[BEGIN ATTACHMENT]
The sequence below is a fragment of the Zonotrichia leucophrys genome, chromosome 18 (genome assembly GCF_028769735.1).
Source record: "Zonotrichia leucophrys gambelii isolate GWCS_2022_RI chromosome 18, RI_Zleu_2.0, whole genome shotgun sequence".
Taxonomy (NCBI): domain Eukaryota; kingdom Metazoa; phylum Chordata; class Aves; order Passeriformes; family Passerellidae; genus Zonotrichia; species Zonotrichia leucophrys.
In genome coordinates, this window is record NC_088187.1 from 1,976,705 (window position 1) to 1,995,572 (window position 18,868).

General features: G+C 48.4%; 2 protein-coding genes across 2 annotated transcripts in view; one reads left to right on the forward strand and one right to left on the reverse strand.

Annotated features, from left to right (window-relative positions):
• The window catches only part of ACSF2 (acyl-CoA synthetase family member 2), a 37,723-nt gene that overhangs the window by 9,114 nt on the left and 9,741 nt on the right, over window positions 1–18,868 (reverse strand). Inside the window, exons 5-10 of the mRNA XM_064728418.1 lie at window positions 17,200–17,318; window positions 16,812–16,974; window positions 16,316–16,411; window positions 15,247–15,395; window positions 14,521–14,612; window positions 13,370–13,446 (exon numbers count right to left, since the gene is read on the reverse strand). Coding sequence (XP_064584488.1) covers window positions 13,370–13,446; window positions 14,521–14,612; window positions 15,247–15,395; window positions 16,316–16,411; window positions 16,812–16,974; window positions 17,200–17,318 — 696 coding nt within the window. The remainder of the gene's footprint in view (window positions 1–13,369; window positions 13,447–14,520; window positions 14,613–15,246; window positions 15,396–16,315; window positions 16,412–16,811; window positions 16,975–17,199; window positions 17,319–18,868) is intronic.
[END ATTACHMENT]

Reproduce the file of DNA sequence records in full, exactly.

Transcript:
The sequence below is a fragment of the Zonotrichia leucophrys genome, chromosome 18 (genome assembly GCF_028769735.1).
Source record: "Zonotrichia leucophrys gambelii isolate GWCS_2022_RI chromosome 18, RI_Zleu_2.0, whole genome shotgun sequence".
Taxonomy (NCBI): domain Eukaryota; kingdom Metazoa; phylum Chordata; class Aves; order Passeriformes; family Passerellidae; genus Zonotrichia; species Zonotrichia leucophrys.
In genome coordinates, this window is record NC_088187.1 from 1,976,705 (window position 1) to 1,995,572 (window position 18,868).

General features: G+C 48.4%; 2 protein-coding genes across 2 annotated transcripts in view; one reads left to right on the forward strand and one right to left on the reverse strand.

Annotated features, from left to right (window-relative positions):
• The window catches only part of ACSF2 (acyl-CoA synthetase family member 2), a 37,723-nt gene that overhangs the window by 9,114 nt on the left and 9,741 nt on the right, over window positions 1–18,868 (reverse strand). Inside the window, exons 5-10 of the mRNA XM_064728418.1 lie at window positions 17,200–17,318; window positions 16,812–16,974; window positions 16,316–16,411; window positions 15,247–15,395; window positions 14,521–14,612; window positions 13,370–13,446 (exon numbers count right to left, since the gene is read on the reverse strand). Coding sequence (XP_064584488.1) covers window positions 13,370–13,446; window positions 14,521–14,612; window positions 15,247–15,395; window positions 16,316–16,411; window positions 16,812–16,974; window positions 17,200–17,318 — 696 coding nt within the window. The remainder of the gene's footprint in view (window positions 1–13,369; window positions 13,447–14,520; window positions 14,613–15,246; window positions 15,396–16,315; window positions 16,412–16,811; window positions 16,975–17,199; window positions 17,319–18,868) is intronic.